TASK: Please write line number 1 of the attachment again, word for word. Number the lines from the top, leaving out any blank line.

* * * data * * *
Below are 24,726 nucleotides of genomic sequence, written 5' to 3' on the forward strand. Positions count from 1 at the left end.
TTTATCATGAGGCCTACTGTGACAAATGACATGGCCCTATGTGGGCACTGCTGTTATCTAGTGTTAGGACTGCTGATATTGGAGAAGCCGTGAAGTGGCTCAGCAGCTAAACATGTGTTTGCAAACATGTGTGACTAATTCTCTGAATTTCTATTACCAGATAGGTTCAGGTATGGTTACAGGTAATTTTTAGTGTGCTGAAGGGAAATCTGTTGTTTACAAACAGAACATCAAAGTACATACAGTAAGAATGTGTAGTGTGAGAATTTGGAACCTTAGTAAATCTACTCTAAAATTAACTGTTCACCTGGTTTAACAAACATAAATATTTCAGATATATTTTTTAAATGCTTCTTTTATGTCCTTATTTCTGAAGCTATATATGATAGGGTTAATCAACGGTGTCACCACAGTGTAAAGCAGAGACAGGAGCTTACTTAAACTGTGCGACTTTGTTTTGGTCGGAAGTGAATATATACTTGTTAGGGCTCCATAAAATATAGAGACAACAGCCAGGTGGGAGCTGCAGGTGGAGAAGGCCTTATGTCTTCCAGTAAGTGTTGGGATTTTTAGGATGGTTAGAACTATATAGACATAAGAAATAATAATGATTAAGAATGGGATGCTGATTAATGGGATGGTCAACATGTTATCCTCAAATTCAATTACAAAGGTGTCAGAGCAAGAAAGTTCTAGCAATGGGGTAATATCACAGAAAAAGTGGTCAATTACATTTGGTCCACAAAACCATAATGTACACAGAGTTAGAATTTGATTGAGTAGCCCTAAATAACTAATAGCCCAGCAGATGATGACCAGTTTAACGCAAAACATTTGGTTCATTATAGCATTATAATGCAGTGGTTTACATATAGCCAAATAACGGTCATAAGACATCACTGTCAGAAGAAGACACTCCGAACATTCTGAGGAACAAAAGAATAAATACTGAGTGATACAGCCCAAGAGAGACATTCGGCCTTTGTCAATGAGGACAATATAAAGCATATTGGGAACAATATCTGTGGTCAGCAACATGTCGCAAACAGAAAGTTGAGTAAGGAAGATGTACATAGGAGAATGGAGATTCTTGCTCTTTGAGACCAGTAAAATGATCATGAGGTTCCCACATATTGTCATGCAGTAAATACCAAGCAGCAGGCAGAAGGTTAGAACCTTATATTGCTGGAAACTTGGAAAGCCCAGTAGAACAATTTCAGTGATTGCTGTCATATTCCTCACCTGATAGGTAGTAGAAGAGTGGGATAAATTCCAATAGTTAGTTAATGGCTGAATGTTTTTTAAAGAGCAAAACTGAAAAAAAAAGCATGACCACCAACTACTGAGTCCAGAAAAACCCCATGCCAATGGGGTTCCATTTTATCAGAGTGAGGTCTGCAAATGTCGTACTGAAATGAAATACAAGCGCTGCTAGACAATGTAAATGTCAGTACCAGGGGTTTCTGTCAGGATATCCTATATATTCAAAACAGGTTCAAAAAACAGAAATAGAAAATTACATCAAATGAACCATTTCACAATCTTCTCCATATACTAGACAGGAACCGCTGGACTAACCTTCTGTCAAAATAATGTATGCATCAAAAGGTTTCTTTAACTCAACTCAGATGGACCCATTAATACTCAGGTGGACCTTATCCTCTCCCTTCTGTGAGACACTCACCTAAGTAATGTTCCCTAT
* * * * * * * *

Below are 24,726 nucleotides of genomic sequence, written 5' to 3' on the forward strand. Positions count from 1 at the left end.